Indoor Air and Our Need to Protect Children’s Health
Nsedu Witherspoon, MPH | Executive Director, Children's Environmental Health Network
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Children deserve access to clean water and air, safe food, and healthy and secure environments in which to live, learn and play. Over the past decades, the federal government established science-based protections to help ensure children’s health and safety. There are opportunities at agencies to prioritize children’s health including in the funding of grant proposals, development of risk assessments or impact assessments, or the creation of child-focused advisory committees. However, when administrations fail to listen to scientists and advisors and made decisions that go against firmly grounded scientific evidence and the public, these policy moves will disproportionately harm young children. Environmental pollutants are particularly harmful to babies and children from before birth to age eight because their bodily systems are still developing. They are not just little adults; they eat, drink, and breathe more relative to their body size, making their exposure to toxic substances more pronounced. Early life exposure can affect a child’s development, both physical and mental, throughout their lifespan. Ms. Witherspoon discusses indoor air pollution, exposure routes and impacts on children’s environmental health. The presentation will offer public health best practices and lessons learned from some case examples that are working to promote safer and healthier indoor environments. Children spend a good amount of time in their homes, child care and school settings. The reality of COVID-19, the implications to children staying indoors more often and the equity considerations to such exposures will also be discussed. She will discuss the vital need for future administrations to take strong policy action on climate change, which has implications on indoor air quality, to protect children and how grassroots community engagement plays a massive role in furthering that same goal.
About the Speaker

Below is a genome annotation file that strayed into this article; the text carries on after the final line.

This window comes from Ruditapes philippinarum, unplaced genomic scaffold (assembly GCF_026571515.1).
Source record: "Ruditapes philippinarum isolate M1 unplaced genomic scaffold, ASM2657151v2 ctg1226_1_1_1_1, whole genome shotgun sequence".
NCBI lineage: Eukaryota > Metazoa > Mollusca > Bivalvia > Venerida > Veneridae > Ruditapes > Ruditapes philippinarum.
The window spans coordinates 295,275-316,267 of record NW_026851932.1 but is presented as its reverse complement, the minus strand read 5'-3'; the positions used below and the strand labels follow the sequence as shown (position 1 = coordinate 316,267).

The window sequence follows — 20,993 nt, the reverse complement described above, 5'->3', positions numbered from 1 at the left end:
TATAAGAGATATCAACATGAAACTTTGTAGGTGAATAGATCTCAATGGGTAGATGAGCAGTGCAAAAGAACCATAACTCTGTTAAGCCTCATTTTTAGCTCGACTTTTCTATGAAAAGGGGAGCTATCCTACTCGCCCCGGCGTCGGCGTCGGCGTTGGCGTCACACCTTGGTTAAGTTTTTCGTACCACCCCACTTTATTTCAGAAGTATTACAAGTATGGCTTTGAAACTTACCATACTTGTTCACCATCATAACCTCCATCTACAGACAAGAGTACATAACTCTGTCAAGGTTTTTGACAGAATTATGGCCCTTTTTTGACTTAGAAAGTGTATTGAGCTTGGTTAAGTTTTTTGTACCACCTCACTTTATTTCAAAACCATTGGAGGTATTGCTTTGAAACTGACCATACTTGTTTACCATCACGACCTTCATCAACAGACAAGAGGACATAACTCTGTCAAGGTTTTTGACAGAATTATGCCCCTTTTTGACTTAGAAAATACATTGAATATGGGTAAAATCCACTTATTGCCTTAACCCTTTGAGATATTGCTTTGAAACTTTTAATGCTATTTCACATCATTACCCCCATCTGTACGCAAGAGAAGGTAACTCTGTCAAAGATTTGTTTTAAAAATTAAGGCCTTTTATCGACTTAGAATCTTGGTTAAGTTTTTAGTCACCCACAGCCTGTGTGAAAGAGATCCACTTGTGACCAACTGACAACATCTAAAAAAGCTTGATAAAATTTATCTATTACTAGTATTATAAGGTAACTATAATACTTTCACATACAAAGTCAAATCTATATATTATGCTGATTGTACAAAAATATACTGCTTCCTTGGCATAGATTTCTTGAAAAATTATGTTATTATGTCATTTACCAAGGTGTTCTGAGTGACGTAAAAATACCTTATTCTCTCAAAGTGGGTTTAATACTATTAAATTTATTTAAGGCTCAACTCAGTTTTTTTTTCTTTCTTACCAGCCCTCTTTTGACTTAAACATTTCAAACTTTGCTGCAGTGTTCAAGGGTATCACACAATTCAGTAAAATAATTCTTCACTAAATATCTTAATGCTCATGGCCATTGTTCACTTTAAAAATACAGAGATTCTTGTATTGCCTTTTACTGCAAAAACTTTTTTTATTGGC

Nsedu Obot Witherspoon, MPH, serves at the Executive Director for the Children’s Environmental Health Network (CEHN), where her responsibilities include successfully organizing, leading, and managing policy, education/training, and science-related programs. For the past 20 years, she has served as a key spokesperson for children’s vulnerabilities and the need for their protection, conducting presentations and lectures across the country. She is a leader in the field of children’s environmental health, serving as a member of the NIH Council of Councils, on the External Science Board for the Environmental Influences on Child Health Outcomes (ECHO) NIH Research and is a leader in the Cancer-Free Economy Network. Ms. Witherspoon is also a Board member for the Pesticide Action Network of North America, the Environmental Integrity Project, and serves on the Maryland Children’s Environmental Health Advisory Council. Ms. Witherspoon has held past appointments on the Science Advisory Board for the Centers for Disease Control and Prevention and Children’s Health Protection Advisory Committee for the Environmental Protection Agency. She is a past member of the National Association of Environmental Health Sciences Council and the Institute of Medicine’s Environmental Health Sciences Roundtable. Ms. Witherspoon has a variety of publications and has the distinct honor of having one of CEHN’s leadership awards, the Nsedu Obot Witherspoon (NOW) Youth Leadership Award, named in her honor. She is also the recent recipient of the William R. Reilly Award in Environmental Leadership from the Center for Environmental Policy at American University. Ms. Witherspoon has a B.S. in Biology Pre Med from Siena College and a M.P.H. in Maternal and Child Health from The George Washington University, School of Public Health and Health Services. She is a proud mom to 4 children!